Product of primes

1. Mar 13, 2014

Dragonfall

Given $pq$ where $p < q$ are prime, but either ($p \equiv 1 \mod 4$ and $q \equiv 3 \mod 4$) or ($p \equiv 3 \mod 4$ and $q \equiv 1 \mod 4$).

Is there a ppt algorithm that will distinguish the two possibilities?

Last edited: Mar 13, 2014
2. Mar 13, 2014

PeroK

How many primes are $\equiv 1 \mod 3$

3. Mar 13, 2014

pasmith

More importantly, for how many primes $q$ is it true that $q$ is divisible by 3?

4. Mar 13, 2014

PeroK

At least there's one of those!

5. Mar 13, 2014

lendav_rott

The definition of prime says a prime is divisible only by itself and 1, hence only 3 fits for the occasion :P

6. Mar 13, 2014

Dragonfall

You people must be some kind of super geniuses.

7. Mar 13, 2014

DrewD

I'm not familiar with one, but I'm not too familiar with these sorts of things. Is this a cryptography problem? I thought that factoring primes was always more than polynomial time.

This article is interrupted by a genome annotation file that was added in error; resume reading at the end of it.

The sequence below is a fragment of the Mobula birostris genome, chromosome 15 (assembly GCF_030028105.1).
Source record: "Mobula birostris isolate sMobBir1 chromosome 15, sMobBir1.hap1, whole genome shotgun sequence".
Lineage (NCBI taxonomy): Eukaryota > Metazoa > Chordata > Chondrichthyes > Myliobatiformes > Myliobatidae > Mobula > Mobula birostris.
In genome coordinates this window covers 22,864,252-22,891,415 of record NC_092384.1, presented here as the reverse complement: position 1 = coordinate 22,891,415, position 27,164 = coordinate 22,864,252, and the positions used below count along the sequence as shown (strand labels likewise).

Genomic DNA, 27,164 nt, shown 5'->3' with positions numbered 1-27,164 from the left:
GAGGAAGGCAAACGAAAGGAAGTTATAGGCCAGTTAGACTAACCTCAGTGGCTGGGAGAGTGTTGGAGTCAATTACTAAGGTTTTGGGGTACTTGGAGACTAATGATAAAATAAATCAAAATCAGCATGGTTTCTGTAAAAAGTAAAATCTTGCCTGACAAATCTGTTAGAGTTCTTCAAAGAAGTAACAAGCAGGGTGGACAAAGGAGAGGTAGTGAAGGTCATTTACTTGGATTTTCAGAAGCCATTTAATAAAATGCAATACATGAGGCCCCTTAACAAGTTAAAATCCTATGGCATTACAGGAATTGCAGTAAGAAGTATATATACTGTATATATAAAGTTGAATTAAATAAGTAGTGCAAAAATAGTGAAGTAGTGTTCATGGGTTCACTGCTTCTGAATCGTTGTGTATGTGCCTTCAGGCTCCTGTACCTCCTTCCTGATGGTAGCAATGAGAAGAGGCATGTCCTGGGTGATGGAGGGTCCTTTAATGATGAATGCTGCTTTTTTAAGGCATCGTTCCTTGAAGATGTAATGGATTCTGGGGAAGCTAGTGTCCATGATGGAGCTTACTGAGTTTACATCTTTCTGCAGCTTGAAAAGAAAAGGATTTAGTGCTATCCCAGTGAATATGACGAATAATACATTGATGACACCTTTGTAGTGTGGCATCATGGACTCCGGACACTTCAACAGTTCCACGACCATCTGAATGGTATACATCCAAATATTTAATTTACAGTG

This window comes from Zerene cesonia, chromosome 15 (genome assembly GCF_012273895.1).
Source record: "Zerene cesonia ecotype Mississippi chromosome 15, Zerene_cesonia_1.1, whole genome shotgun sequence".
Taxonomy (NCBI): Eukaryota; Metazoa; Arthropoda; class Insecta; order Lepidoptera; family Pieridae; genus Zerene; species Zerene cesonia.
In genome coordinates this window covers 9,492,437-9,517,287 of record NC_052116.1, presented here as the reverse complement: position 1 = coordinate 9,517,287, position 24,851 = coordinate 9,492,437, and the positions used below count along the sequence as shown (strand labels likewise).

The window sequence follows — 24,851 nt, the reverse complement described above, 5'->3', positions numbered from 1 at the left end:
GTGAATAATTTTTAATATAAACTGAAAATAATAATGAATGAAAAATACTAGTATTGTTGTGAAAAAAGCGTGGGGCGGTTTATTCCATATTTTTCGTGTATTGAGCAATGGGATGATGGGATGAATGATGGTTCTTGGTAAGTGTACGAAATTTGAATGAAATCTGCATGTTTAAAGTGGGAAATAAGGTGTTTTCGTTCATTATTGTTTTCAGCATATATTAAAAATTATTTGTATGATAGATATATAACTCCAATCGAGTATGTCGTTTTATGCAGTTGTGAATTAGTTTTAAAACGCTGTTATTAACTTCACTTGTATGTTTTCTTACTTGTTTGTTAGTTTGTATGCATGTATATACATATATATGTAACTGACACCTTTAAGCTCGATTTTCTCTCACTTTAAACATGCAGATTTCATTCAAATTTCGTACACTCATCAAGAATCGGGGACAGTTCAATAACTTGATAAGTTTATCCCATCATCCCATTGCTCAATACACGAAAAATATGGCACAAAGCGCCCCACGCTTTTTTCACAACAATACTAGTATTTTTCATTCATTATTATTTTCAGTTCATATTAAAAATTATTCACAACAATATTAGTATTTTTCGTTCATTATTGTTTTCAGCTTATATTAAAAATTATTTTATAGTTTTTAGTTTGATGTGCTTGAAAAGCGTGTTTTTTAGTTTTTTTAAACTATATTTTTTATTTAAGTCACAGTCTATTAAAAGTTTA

Infinite? I can't prove it. But why?

8. Mar 13, 2014

Dragonfall

There are indeed infinitely many primes that are 1 mod 3. But that's not relevant.

If this problem is hard then it would make a very simple bit-commitment scheme.

9. Mar 14, 2014

pasmith

I should clarify, for the benefit of future readers, that these were in response to the unedited original post which read

10. Mar 14, 2014

DrewD

Ahh, I was quite confused.

11. Mar 17, 2014

Dragonfall

Somebody clean up all the useless replies here please.